Winning on the road during conference play is tough.
Like, really tough.
And everybody knows it. You’ve heard various sayings about that fact from color commentators, players, and coaches especially. Fred Hoiberg used to say that “boys win at home, men win on the road”, and that statement has a lot of truth to it.
Winning on the road has been the secret ingredient, the seasoning to the main course of winning all your home games, that has allowed Kansas to win 17,000 straight Big 12 regular season titles.
Road wins are always tough to come by, but road environments have been a bit kinder to Iowa State (last season excluded) lately. The Cyclones have won ~3 road games per season in conference play under Fred Hoiberg/Steve Prohm, and that’s good enough when you get to play home games in Hilton Coliseum.
The long losing streak in Gallagher-Iba Arena was put to rest in dramatic fashion in 2014 (required Threesus of Nazareth and 3 OT’s), and the Cyclones have had few issues winning in that building since. The Cyclones have also recently won a road contest in Phog Allen (thanks to Donny-Jackson’s large boulders).
But one of the few remaining houses of horror for the Cyclones is the Ferrell Center in Waco, Texas, as the Cyclones have won in Waco only once since 2008. While it seems Silos draws a larger crowd on a Tuesday afternoon than a Baylor home game, winning in Waco has been a tall order for the Cyclones.
Why have wins in Waco been tough to come by?
Let’s start by looking at game day atmosphere. While the atmosphere isn’t usually all that electric in the Ferrell Center, the less-than-capacity crowd has seemed to unnerve opponents for years in a manner similar to United Supermarkets Area when Taco Tech was down. For whatever reason, the building seems to have some effect on opponents.
That being said, the real reason for Iowa State’s struggles in Waco is that Baylor has been quite good over the last ~10 years. In fact, one could go as far as calling them a semi-elite basketball program since 2010.
Below are the results of the last 9 road contests in Waco, going as far back as 2008. Keep in mind that the Cyclones were the (Mc)Doormat of the Big 12 during the latter part of the 2000’s.
Lets examine ranking first. Looking at the averages, it’s pretty clear that Baylor has been a good program over this stretch. Iowa State has only been ranked in 3 of these 9 games, though I should point out that this game was often played early in conference play before Iowa State earned a top-25 ranking.
Next, I’d like to direct your attention to the post-season results. What these columns show are rather remarkable success from these two programs - Baylor especially. Two Elite 8 and two Sweet 16 appearances is very impressive. Iowa State has made 2 Sweet 16 trips, and was a broken foot and a bad call from making that 3 trips to the Sweet 16 and an Elite 8 appearance. The Cyclones also won 3 conference tournaments over that stretch as well.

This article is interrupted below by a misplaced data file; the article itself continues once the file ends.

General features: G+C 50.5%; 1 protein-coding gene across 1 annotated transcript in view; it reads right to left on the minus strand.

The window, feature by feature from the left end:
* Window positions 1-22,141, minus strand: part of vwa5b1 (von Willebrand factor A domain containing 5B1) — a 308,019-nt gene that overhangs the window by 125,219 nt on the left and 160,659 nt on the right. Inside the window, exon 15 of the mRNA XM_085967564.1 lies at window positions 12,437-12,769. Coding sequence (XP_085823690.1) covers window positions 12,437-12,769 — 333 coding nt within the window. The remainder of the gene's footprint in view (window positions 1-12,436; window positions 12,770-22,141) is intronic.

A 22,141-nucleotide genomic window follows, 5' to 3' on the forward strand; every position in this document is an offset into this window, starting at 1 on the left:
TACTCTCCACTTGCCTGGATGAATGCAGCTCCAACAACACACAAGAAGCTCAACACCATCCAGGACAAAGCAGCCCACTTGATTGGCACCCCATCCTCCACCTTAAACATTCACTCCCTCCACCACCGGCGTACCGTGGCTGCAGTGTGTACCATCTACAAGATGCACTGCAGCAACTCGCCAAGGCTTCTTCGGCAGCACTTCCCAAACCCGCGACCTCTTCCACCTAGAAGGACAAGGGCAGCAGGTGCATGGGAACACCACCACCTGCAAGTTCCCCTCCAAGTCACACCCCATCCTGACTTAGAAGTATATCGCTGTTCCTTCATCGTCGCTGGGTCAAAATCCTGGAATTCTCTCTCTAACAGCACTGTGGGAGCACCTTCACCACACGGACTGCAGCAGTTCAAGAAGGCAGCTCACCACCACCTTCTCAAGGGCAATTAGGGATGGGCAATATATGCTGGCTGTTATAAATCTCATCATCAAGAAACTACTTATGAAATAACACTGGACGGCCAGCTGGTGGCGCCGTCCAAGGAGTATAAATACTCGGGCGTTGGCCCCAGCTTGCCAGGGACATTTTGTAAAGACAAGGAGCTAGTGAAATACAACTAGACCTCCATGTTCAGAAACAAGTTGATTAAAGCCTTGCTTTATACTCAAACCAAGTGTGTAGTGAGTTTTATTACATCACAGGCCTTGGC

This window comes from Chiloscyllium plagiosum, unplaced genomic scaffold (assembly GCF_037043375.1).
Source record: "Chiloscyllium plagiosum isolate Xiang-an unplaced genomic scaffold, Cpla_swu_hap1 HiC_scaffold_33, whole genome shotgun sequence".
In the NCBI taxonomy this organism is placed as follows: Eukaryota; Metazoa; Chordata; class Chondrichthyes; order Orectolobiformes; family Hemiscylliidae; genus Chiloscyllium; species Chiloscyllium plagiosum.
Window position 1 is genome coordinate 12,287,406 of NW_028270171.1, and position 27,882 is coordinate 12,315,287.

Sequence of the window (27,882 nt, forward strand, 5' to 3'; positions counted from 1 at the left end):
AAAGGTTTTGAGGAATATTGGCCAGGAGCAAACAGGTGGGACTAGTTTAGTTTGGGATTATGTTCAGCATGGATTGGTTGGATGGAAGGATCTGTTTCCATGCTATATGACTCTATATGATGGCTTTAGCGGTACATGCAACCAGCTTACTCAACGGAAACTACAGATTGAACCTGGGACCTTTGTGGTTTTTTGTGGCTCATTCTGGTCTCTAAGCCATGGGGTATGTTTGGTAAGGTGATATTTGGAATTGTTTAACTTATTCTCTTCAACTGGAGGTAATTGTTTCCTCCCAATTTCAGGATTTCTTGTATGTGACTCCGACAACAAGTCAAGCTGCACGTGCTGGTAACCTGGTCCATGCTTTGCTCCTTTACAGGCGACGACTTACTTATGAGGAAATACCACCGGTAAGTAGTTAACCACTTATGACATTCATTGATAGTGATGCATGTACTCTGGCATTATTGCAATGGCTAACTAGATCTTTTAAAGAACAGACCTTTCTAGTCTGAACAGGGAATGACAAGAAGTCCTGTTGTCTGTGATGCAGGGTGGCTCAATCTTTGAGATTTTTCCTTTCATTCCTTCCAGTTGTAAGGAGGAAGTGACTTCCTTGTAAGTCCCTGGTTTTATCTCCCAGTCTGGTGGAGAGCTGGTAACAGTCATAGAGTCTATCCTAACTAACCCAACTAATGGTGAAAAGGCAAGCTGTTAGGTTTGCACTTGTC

Finally, lets look at Baylor’s margin of victory and scoring. On average, it has hovered around 9 points, which is a fairly large margin. There have also been plenty of points scored in these contests, as evidenced by the average score for each team. Baylor’s largest victories came in 2010, 2012, 2014, and 2018.
When you look at the postseason result for those games, you’ll notice that two of them occurred during down years for Iowa State. Lets then remove those 3 seasons from the list, and see what we come up with.
With those games removed, the margin becomes much tighter. You’ll still notice two large outliers, which are listed in red. These loses can be simply chalked up to Iowa State playing a very good Baylor team, especially in the 2012 contest. The next largest Baylor victory was the defense-optional boat race in 2016.
When looking at the rest of these games, it’s clear that the Cyclones have come up just short twice (officiating takes credit for one of those losses), and that it is possible to win in Waco. The run-and-gun 2012-13 squad did it with perimeter shooting and solid ball movement while playing a physically imposing (and very, very tall) Baylor squad.
This year’s Baylor team is much different stylistically, and is similar to the 4 guard look Iowa State is rolling with. This year’s Baylor squad is also on a trajectory much different from the successful teams of the past.
All of this means the Cyclones have a good chance to end the losing streak in Waco, a streak whose breaking is long overdue.